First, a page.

Lyrically, they reference American history as well as contemporary events. For instance, “Lone Star Song” from Mighty Joe Moon references the Waco siege and “Crackdown“ from Copperopolis references the murder of Yoshihiro Hattori as well as the Oklahoma City bombing.

As of May 5, 2011 the band has returned on a limited tour, making stops in Los Angeles, Dublin, London, Brussels, Copenhagen and Oslo.[5] On August 8, 2011 the band performed at Dranouter festival in Belgium, and on August 9 in Copenhagen. Plans for an extended tour have not been released, yet the band has been confirmed to play at the German Haldern Pop Festival in August 2012.

Discography[edit]

Albums[edit]

Singles and EPS[edit]

  • Buffalondon live EP (1993)
1. The Shining Hour (live) / 2. For The Turnstiles (live) / 3. Grace (live) / 4. America Snoring (live)
  • Fuzzy Australian Single (1993)
  • Fuzzy CD-4 1993
1. Fuzzy / 2. Stars and Stripes / 3. Dixie Drug Store (alternate album take) / 4. I Will Take Him
  • America Snoring Single (1993)
1. America Snoring / 2. Wish You Well / 3. The Hook (Live) / 4. Burning Love (Live)
  • Blue Plate Special (1993)
1. Dixie Drug Store / 2. America Snoring / 3. Jupiter and Teardrop (Live - Park West, Chicago) / 4. Wish You Well (Live) / 5. Burning Love (Live)
  • Jupiter and Teardrop CD-5 (1994)
1. Jupiter and Teardrop (singles mix) / 2. Wish You Well (alternate album take) / 3. Soft Wolf Tread (alternate album take) / 4. The Shining Hour (alternate album take)
  • El Dorado Motorhome video (1994)
  • Lone Star Song single (1994)
  • Mockingbirds single (1994)
1. Mockingbirds / 2. Orpheus / 3. Let Go of My Hand / 4. Fuzzy / 5. Dixie Drug Store
  • MJM - Four Track Sampler (1994)
  • Honey Don't Think single (1995)
1. Honey Don't Think / 2. It's the Life (Live) / 3. Mockingbirds (Live) / 4. Wish You Well (Live) / 5. Honey Don't Think (Live) / 6. Last Days of Tecumseh (Live)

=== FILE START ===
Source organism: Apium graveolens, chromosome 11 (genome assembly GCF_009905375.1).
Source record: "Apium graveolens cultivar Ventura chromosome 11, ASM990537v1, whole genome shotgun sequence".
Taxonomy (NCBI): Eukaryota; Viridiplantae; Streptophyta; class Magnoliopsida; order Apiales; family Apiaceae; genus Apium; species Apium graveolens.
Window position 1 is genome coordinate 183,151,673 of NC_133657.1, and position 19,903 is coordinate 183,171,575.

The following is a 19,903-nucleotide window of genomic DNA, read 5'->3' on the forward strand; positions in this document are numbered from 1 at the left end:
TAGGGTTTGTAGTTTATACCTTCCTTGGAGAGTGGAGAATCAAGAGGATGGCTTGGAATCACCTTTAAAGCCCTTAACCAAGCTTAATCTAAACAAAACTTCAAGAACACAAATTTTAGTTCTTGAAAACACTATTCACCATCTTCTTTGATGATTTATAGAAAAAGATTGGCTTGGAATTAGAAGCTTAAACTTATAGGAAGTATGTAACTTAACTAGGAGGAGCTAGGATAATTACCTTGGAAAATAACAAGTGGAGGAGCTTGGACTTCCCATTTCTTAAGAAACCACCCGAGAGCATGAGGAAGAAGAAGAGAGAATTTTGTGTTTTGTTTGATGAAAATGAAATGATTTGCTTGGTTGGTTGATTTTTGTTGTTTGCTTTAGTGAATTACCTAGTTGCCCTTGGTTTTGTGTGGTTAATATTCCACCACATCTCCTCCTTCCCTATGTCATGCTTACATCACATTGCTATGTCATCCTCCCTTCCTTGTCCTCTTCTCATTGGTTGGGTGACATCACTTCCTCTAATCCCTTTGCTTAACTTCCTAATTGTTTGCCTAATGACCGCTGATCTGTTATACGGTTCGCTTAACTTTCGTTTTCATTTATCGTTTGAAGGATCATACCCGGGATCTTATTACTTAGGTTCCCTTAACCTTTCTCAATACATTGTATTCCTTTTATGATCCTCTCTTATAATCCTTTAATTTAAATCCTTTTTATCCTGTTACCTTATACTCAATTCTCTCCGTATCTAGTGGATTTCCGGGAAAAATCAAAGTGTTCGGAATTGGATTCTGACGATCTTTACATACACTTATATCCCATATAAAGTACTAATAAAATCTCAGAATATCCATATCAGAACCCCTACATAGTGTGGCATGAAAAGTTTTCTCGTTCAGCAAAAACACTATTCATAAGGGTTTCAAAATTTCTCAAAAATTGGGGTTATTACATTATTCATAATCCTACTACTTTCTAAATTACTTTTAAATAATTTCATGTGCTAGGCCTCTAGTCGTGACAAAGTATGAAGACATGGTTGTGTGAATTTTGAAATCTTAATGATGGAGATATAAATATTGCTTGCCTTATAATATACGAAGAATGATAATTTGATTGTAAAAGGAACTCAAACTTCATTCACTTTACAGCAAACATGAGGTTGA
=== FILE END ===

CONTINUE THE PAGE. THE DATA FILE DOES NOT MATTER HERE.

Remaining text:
• Homespun single (1996)
1. Homespun (single edit) / 2. Comes to Blows / 3. Armchair / 4. Crashing at Corona
  • Yours Truly CD-4 (1996)
1. Truly, Truly (album version) / 2. My My My (album version) / 3. Were You There / 4. Mockingbirds (original 4-track demo)
  • Truly, Truly single (1996)[6]
Year Title Chart Positions Album
U.S. Modern Rock
1994 "Mockingbirds" 14 Mighty Joe Moon
1998 "Truly, Truly" 11 Jubilee

The song "Happiness" was used at the end of the first season episode 'Babies and Bathwater', of the TV series House. A cover of Brian Wilson's "In My Room" appeared on the television show Friends and the accompanying soundtrack.[2]

References[edit]

  1. ^ a b c d Strong, Martin C. (2000). The Great Rock Discography (5th ed.). Edinburgh: Mojo Books. p. 396. ISBN 1-84195-017-3. 
  2. ^ a b "History | Part 4: The Search for Copperopolis". Grant Lee Buffalo. Retrieved 2012-05-15. 
  3. ^ "History | Part 5: The Midnight Jubilee". Grant Lee Buffalo. Retrieved 2012-05-15. 
  4. ^ "History | Part 2: The Fuzzy Era". Grant Lee Buffalo. Retrieved 2012-05-15. 
  5. ^ [1][dead link]
  6. ^ "Discography". Grant Lee Buffalo. Retrieved 2012-05-15. 

External links[edit]